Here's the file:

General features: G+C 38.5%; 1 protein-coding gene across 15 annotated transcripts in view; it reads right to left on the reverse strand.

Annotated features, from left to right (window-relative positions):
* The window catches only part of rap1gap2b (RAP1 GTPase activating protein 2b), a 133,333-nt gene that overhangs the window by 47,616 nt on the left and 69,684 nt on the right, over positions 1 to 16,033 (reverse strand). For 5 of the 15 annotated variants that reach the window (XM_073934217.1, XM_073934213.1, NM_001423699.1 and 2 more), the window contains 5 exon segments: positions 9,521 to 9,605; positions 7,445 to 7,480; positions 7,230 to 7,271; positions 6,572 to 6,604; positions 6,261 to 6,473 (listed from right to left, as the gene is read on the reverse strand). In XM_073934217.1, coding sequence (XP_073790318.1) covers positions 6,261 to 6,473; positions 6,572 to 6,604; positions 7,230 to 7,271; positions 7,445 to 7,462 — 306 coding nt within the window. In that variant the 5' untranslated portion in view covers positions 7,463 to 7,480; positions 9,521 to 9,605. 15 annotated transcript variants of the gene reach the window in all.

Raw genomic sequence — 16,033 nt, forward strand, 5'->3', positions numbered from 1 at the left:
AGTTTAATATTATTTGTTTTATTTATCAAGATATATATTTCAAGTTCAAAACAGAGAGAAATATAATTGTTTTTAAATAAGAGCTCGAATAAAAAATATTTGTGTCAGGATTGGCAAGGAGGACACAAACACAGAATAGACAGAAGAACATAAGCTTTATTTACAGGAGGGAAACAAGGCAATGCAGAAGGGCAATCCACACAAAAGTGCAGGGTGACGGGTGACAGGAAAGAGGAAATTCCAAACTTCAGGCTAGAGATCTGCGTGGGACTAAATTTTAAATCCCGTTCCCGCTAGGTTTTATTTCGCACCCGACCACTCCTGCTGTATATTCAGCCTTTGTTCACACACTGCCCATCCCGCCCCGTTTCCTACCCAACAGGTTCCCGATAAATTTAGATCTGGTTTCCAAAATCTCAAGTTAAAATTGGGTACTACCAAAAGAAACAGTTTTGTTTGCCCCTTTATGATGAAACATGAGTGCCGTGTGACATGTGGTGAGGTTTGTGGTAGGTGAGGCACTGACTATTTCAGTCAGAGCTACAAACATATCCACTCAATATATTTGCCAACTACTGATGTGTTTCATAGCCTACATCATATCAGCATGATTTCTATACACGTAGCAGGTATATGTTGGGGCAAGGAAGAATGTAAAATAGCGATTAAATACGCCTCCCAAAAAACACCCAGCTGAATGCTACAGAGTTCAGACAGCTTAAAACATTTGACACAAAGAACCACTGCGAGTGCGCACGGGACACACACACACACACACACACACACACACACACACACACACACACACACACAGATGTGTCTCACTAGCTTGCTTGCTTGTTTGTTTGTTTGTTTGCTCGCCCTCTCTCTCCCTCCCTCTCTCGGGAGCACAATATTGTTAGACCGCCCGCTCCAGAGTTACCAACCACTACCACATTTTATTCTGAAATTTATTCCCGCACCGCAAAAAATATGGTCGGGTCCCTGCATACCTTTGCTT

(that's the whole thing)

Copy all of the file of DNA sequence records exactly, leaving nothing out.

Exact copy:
General features: G+C 38.5%; 1 protein-coding gene across 15 annotated transcripts in view; it reads right to left on the reverse strand.

Annotated features, from left to right (window-relative positions):
* The window catches only part of rap1gap2b (RAP1 GTPase activating protein 2b), a 133,333-nt gene that overhangs the window by 47,616 nt on the left and 69,684 nt on the right, over positions 1 to 16,033 (reverse strand). For 5 of the 15 annotated variants that reach the window (XM_073934217.1, XM_073934213.1, NM_001423699.1 and 2 more), the window contains 5 exon segments: positions 9,521 to 9,605; positions 7,445 to 7,480; positions 7,230 to 7,271; positions 6,572 to 6,604; positions 6,261 to 6,473 (listed from right to left, as the gene is read on the reverse strand). In XM_073934217.1, coding sequence (XP_073790318.1) covers positions 6,261 to 6,473; positions 6,572 to 6,604; positions 7,230 to 7,271; positions 7,445 to 7,462 — 306 coding nt within the window. In that variant the 5' untranslated portion in view covers positions 7,463 to 7,480; positions 9,521 to 9,605. 15 annotated transcript variants of the gene reach the window in all.

Raw genomic sequence — 16,033 nt, forward strand, 5'->3', positions numbered from 1 at the left:
AGTTTAATATTATTTGTTTTATTTATCAAGATATATATTTCAAGTTCAAAACAGAGAGAAATATAATTGTTTTTAAATAAGAGCTCGAATAAAAAATATTTGTGTCAGGATTGGCAAGGAGGACACAAACACAGAATAGACAGAAGAACATAAGCTTTATTTACAGGAGGGAAACAAGGCAATGCAGAAGGGCAATCCACACAAAAGTGCAGGGTGACGGGTGACAGGAAAGAGGAAATTCCAAACTTCAGGCTAGAGATCTGCGTGGGACTAAATTTTAAATCCCGTTCCCGCTAGGTTTTATTTCGCACCCGACCACTCCTGCTGTATATTCAGCCTTTGTTCACACACTGCCCATCCCGCCCCGTTTCCTACCCAACAGGTTCCCGATAAATTTAGATCTGGTTTCCAAAATCTCAAGTTAAAATTGGGTACTACCAAAAGAAACAGTTTTGTTTGCCCCTTTATGATGAAACATGAGTGCCGTGTGACATGTGGTGAGGTTTGTGGTAGGTGAGGCACTGACTATTTCAGTCAGAGCTACAAACATATCCACTCAATATATTTGCCAACTACTGATGTGTTTCATAGCCTACATCATATCAGCATGATTTCTATACACGTAGCAGGTATATGTTGGGGCAAGGAAGAATGTAAAATAGCGATTAAATACGCCTCCCAAAAAACACCCAGCTGAATGCTACAGAGTTCAGACAGCTTAAAACATTTGACACAAAGAACCACTGCGAGTGCGCACGGGACACACACACACACACACACACACACACACACACACACACACACACACACACAGATGTGTCTCACTAGCTTGCTTGCTTGTTTGTTTGTTTGTTTGCTCGCCCTCTCTCTCCCTCCCTCTCTCGGGAGCACAATATTGTTAGACCGCCCGCTCCAGAGTTACCAACCACTACCACATTTTATTCTGAAATTTATTCCCGCACCGCAAAAAATATGGTCGGGTCCCTGCATACCTTTGCTT